Tuesday, March 6, 2012

RECIPE - Pudim

As we mentioned in yesterday's post on Flavors of Brazil, the well-loved Brazilian dessert called pudim has many, many variations and there is no unique, true recipe for this dish. Every home cook makes pudim in their own manner, often just their way their mother made it. And that mother learned how to make pudim from her mother and on and on up the generations.

This recipe is, however, can make a claim to being close to the ur-recipe for Brazilian pudim. It's simplicity itself and the list of ingredients includes only those elements that are absolutely necessary for a successful pudim - no extra flavorings or fancy treatments here. It includes sweetened condensed milk which adds a flavor much prized by Brazilians and which became a pudim ingredients in the days before electrical refrigeration, when canning milk was the only way to keep it from spoiling in Brazil's tropical heat. Now, of course, refrigeration is common and there's really no necessity to included condensed milk, but Brazilians have come to love the flavor it imparts to pudim and so continue to use it.
RECIPE - Pudim

3 whole eggs
1 can sweetened condensed milk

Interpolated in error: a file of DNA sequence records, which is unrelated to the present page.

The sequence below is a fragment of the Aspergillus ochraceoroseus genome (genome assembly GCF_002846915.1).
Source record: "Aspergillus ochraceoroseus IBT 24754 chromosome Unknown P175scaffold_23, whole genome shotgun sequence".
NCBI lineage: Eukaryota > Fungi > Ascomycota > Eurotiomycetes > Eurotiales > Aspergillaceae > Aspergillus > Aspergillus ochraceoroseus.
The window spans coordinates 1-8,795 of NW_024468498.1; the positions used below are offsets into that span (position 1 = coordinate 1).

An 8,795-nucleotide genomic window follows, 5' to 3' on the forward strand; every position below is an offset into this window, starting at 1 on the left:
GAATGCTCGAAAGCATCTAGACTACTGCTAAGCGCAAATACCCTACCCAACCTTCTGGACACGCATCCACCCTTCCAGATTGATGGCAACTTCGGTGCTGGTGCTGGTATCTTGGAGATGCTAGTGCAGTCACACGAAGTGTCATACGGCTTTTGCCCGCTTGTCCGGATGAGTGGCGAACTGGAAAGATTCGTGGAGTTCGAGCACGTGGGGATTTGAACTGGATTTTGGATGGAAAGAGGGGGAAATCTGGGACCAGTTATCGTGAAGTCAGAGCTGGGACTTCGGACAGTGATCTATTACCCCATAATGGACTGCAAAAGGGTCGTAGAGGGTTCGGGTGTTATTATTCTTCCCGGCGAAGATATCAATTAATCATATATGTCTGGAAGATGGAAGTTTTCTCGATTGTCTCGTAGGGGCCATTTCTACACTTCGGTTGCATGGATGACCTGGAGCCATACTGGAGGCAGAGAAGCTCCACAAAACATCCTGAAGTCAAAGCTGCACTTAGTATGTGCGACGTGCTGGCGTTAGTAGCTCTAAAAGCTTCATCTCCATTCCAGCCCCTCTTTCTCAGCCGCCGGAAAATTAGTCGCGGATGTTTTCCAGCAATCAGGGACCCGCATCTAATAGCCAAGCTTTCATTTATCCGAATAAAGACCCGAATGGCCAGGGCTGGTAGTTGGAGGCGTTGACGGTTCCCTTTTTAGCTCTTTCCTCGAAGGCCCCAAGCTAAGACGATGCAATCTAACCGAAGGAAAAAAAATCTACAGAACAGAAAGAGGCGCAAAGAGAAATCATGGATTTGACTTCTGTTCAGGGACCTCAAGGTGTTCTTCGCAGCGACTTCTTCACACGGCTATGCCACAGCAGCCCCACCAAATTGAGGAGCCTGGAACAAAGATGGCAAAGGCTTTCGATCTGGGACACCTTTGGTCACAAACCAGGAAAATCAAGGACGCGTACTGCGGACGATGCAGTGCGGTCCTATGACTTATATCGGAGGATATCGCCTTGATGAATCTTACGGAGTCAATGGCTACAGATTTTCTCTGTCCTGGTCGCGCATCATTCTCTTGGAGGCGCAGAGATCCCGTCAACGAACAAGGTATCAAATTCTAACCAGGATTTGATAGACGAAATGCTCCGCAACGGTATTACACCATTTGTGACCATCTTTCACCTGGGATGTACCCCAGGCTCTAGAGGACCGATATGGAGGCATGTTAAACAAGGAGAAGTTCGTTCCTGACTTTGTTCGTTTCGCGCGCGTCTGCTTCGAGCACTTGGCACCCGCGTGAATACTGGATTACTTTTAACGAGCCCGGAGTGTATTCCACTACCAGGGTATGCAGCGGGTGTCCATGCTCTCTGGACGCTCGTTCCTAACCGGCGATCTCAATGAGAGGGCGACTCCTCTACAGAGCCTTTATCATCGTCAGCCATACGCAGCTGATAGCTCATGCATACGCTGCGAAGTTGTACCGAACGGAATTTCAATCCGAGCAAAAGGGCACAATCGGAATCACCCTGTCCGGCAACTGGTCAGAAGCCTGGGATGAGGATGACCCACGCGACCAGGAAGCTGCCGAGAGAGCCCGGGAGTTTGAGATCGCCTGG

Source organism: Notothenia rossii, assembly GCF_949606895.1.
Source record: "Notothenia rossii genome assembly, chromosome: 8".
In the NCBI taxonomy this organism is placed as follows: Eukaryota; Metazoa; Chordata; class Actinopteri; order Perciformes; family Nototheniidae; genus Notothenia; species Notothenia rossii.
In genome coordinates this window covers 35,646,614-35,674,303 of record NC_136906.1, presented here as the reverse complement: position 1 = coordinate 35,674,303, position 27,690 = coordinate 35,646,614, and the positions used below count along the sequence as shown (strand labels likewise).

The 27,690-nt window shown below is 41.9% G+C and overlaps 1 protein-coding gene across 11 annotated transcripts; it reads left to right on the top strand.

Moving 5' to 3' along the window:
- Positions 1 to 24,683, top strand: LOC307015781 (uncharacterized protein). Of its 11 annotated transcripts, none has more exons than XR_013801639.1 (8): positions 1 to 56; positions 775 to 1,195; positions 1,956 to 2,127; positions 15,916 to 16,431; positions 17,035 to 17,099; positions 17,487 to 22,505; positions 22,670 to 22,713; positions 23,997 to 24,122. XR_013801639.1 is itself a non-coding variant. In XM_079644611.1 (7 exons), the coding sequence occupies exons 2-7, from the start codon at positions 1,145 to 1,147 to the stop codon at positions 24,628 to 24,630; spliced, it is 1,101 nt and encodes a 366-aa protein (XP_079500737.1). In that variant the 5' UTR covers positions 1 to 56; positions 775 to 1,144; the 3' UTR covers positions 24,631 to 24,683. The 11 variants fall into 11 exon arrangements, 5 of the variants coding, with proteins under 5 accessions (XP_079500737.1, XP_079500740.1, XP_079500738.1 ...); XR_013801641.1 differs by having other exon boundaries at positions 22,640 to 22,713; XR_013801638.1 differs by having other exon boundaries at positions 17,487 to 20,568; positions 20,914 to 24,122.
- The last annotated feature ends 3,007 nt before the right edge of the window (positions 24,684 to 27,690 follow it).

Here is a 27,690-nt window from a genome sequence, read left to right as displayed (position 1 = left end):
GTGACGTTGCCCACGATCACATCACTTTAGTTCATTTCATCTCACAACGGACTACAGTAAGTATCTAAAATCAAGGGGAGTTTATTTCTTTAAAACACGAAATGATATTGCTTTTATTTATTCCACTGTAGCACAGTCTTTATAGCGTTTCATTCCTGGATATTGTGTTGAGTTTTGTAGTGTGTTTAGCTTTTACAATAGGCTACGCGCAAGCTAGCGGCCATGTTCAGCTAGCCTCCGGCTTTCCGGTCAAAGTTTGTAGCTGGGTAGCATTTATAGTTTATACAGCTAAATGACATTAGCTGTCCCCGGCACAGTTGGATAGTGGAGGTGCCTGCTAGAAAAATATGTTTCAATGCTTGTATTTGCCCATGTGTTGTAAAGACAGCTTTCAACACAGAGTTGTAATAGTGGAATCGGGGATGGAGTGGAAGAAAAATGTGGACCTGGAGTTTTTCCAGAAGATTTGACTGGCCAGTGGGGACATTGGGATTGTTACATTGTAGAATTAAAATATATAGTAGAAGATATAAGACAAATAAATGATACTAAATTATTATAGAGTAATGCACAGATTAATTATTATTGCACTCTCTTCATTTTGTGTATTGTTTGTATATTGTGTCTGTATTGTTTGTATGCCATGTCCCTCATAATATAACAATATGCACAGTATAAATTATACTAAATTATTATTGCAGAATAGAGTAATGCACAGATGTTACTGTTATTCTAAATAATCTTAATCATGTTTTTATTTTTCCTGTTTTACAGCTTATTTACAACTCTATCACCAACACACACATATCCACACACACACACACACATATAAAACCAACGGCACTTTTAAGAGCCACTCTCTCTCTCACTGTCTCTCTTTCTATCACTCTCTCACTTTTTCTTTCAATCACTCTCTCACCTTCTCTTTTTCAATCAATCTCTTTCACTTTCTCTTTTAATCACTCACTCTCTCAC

1 measure whole milk, equal to can of condensed milk
3 Tbsp granulated white sugar
Preheat oven to 350F (180C). Bring about 2 cups of water to the boil in a kettle and keep hot.

Caramelize the sugar (click here for instructions) and use it to line the bottom of a mold or tube-style cake pan.

Combine eggs, condensed milk and whole milk in a blender and blend at medium speed for three minutes.

Pour the combined milk and eggs into the mold or cake pan. Place the pan  in a casserole or lasagne pan, heat the water in the kettle to boiling and pour the water into the pan about 2 inches deep.

Carefully put the casserole in the oven and bake for about 30-40 minutes, until the top is browned and a toothpick inserted in the center of the custard comes out clean.

Remove from heat, cool the custard on a wire rack and when completely cool, refrigerate for at least three hours.

When ready to serve, unmold the custard onto a deep serving platter or plate and serve immediately.


  1. It's funny how American and Canadian recipes always say "cool on a wire rack". Most Brazilians probably don't own one of those. They would just put the pudim somewhere, anywhere really.

    That isn't a criticism of the recipe at all. I just find it interesting that different cultures have their own standard practices for these little things.

  2. Right you are, Andrew! The original Portuguese-language recipe I worked from didn't have a wire rack in it. That was my own Canadianism which I added based on other custard or flan recipes I've cooked from.

    Now that you mention it, I've never seen a wire rack in a Brazilian home kitchen, and my kitchen here in Fortaleza is rackless too.